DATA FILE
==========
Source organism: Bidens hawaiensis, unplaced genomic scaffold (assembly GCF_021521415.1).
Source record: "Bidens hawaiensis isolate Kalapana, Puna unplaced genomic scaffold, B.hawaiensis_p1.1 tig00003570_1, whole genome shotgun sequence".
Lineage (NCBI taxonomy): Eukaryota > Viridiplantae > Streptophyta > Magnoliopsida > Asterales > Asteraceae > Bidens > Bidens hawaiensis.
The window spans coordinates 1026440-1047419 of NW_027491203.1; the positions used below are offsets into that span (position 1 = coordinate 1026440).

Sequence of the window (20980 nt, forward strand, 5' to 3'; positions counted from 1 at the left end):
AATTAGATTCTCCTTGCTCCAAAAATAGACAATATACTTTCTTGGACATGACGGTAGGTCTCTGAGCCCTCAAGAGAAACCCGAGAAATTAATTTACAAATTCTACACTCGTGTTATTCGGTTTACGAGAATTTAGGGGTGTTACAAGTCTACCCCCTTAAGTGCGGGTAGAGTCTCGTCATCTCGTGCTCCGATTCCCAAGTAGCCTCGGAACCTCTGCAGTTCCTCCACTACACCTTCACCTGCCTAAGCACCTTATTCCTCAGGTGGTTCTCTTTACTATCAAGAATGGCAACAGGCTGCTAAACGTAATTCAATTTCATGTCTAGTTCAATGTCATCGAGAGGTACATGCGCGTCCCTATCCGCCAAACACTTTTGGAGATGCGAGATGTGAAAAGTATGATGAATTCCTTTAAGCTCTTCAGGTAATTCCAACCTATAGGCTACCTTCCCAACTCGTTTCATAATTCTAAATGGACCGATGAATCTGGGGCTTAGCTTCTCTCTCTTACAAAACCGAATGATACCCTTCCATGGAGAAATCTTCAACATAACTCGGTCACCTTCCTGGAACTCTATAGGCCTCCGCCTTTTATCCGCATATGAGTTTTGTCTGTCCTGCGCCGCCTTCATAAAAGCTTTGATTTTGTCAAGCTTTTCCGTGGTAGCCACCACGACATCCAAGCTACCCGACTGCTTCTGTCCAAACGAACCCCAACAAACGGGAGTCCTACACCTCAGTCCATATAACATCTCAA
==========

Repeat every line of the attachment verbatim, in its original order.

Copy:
Source organism: Bidens hawaiensis, unplaced genomic scaffold (assembly GCF_021521415.1).
Source record: "Bidens hawaiensis isolate Kalapana, Puna unplaced genomic scaffold, B.hawaiensis_p1.1 tig00003570_1, whole genome shotgun sequence".
Lineage (NCBI taxonomy): Eukaryota > Viridiplantae > Streptophyta > Magnoliopsida > Asterales > Asteraceae > Bidens > Bidens hawaiensis.
The window spans coordinates 1026440-1047419 of NW_027491203.1; the positions used below are offsets into that span (position 1 = coordinate 1026440).

Sequence of the window (20980 nt, forward strand, 5' to 3'; positions counted from 1 at the left end):
AATTAGATTCTCCTTGCTCCAAAAATAGACAATATACTTTCTTGGACATGACGGTAGGTCTCTGAGCCCTCAAGAGAAACCCGAGAAATTAATTTACAAATTCTACACTCGTGTTATTCGGTTTACGAGAATTTAGGGGTGTTACAAGTCTACCCCCTTAAGTGCGGGTAGAGTCTCGTCATCTCGTGCTCCGATTCCCAAGTAGCCTCGGAACCTCTGCAGTTCCTCCACTACACCTTCACCTGCCTAAGCACCTTATTCCTCAGGTGGTTCTCTTTACTATCAAGAATGGCAACAGGCTGCTAAACGTAATTCAATTTCATGTCTAGTTCAATGTCATCGAGAGGTACATGCGCGTCCCTATCCGCCAAACACTTTTGGAGATGCGAGATGTGAAAAGTATGATGAATTCCTTTAAGCTCTTCAGGTAATTCCAACCTATAGGCTACCTTCCCAACTCGTTTCATAATTCTAAATGGACCGATGAATCTGGGGCTTAGCTTCTCTCTCTTACAAAACCGAATGATACCCTTCCATGGAGAAATCTTCAACATAACTCGGTCACCTTCCTGGAACTCTATAGGCCTCCGCCTTTTATCCGCATATGAGTTTTGTCTGTCCTGCGCCGCCTTCATAAAAGCTTTGATTTTGTCAAGCTTTTCCGTGGTAGCCACCACGACATCCAAGCTACCCGACTGCTTCTGTCCAAACGAACCCCAACAAACGGGAGTCCTACACCTCAGTCCATATAACATCTCAA